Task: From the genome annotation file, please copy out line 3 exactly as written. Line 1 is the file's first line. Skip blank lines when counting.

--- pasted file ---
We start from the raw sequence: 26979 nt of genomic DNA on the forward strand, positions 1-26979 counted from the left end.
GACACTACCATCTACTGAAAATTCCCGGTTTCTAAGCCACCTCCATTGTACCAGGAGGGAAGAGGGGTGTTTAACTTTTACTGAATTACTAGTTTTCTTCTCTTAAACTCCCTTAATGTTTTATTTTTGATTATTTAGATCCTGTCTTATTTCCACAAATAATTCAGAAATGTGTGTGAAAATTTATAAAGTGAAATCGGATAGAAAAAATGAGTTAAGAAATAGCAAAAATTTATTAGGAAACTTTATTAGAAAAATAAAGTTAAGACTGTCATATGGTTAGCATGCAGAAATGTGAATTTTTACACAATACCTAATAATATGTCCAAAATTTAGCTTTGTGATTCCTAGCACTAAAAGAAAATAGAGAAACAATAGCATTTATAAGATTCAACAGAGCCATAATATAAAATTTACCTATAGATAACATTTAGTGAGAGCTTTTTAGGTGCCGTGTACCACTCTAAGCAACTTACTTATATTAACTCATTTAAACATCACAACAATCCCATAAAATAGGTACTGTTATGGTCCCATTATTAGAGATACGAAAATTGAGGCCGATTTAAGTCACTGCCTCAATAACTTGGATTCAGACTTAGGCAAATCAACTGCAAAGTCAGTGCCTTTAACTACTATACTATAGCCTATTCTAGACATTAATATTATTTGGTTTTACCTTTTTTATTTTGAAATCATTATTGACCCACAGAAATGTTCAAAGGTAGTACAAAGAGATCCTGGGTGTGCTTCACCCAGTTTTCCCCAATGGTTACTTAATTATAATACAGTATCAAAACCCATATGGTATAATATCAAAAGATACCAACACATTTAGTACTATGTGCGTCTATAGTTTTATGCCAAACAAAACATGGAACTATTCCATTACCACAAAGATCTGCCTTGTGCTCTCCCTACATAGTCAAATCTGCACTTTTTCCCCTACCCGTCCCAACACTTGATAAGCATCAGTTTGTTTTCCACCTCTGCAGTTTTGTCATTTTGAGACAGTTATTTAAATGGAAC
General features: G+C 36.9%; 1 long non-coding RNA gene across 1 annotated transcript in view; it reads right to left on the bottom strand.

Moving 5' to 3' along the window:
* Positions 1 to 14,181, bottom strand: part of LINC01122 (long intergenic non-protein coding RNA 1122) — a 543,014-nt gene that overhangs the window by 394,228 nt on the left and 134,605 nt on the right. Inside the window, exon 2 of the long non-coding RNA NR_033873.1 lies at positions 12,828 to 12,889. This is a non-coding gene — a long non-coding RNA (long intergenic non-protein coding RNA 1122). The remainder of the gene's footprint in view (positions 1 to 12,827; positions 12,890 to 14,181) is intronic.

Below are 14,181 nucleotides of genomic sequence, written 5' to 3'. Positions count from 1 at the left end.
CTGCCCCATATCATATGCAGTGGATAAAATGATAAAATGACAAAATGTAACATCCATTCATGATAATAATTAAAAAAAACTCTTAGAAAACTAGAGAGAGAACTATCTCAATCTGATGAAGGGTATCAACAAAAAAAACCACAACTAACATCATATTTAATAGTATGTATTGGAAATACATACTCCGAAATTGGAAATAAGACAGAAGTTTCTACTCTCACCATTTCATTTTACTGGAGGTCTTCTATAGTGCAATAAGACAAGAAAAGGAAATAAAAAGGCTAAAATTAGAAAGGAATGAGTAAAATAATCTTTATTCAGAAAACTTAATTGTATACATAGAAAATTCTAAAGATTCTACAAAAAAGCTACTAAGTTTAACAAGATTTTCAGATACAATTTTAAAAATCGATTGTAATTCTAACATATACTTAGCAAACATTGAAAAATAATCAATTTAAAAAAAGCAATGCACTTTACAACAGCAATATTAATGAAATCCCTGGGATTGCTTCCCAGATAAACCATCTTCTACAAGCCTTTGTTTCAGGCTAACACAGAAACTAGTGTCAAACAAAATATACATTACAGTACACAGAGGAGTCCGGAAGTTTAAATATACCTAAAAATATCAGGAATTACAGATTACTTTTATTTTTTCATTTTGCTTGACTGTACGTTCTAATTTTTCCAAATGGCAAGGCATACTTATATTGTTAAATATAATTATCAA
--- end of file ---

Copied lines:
General features: G+C 36.9%; 1 long non-coding RNA gene across 1 annotated transcript in view; it reads right to left on the bottom strand.